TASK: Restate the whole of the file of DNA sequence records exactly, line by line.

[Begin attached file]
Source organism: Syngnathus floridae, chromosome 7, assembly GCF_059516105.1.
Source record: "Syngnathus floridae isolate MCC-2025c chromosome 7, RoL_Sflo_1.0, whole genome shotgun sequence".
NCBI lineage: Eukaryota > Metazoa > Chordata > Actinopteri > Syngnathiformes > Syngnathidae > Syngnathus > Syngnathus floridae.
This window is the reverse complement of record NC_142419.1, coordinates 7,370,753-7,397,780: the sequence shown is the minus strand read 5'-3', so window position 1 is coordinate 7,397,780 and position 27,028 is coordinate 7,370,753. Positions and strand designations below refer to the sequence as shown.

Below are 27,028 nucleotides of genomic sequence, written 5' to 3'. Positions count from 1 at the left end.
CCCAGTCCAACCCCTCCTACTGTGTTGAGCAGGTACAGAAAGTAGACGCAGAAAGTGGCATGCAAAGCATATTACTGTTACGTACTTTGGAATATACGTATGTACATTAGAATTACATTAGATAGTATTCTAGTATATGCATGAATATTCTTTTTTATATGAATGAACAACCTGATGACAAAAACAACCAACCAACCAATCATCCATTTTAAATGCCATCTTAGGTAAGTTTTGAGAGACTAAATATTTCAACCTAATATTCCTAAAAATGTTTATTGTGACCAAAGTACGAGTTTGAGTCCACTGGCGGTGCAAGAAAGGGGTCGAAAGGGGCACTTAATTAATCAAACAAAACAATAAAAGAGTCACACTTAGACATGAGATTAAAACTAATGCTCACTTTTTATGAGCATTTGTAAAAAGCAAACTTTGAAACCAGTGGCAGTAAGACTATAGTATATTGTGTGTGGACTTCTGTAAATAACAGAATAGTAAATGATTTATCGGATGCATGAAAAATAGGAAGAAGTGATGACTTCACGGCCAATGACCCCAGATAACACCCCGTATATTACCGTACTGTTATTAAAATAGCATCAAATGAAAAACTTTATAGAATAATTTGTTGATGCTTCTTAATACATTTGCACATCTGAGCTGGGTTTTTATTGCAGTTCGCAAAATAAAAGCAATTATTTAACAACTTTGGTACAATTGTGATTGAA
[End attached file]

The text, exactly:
Source organism: Syngnathus floridae, chromosome 7, assembly GCF_059516105.1.
Source record: "Syngnathus floridae isolate MCC-2025c chromosome 7, RoL_Sflo_1.0, whole genome shotgun sequence".
NCBI lineage: Eukaryota > Metazoa > Chordata > Actinopteri > Syngnathiformes > Syngnathidae > Syngnathus > Syngnathus floridae.
This window is the reverse complement of record NC_142419.1, coordinates 7,370,753-7,397,780: the sequence shown is the minus strand read 5'-3', so window position 1 is coordinate 7,397,780 and position 27,028 is coordinate 7,370,753. Positions and strand designations below refer to the sequence as shown.

Below are 27,028 nucleotides of genomic sequence, written 5' to 3'. Positions count from 1 at the left end.
CCCAGTCCAACCCCTCCTACTGTGTTGAGCAGGTACAGAAAGTAGACGCAGAAAGTGGCATGCAAAGCATATTACTGTTACGTACTTTGGAATATACGTATGTACATTAGAATTACATTAGATAGTATTCTAGTATATGCATGAATATTCTTTTTTATATGAATGAACAACCTGATGACAAAAACAACCAACCAACCAATCATCCATTTTAAATGCCATCTTAGGTAAGTTTTGAGAGACTAAATATTTCAACCTAATATTCCTAAAAATGTTTATTGTGACCAAAGTACGAGTTTGAGTCCACTGGCGGTGCAAGAAAGGGGTCGAAAGGGGCACTTAATTAATCAAACAAAACAATAAAAGAGTCACACTTAGACATGAGATTAAAACTAATGCTCACTTTTTATGAGCATTTGTAAAAAGCAAACTTTGAAACCAGTGGCAGTAAGACTATAGTATATTGTGTGTGGACTTCTGTAAATAACAGAATAGTAAATGATTTATCGGATGCATGAAAAATAGGAAGAAGTGATGACTTCACGGCCAATGACCCCAGATAACACCCCGTATATTACCGTACTGTTATTAAAATAGCATCAAATGAAAAACTTTATAGAATAATTTGTTGATGCTTCTTAATACATTTGCACATCTGAGCTGGGTTTTTATTGCAGTTCGCAAAATAAAAGCAATTATTTAACAACTTTGGTACAATTGTGATTGAA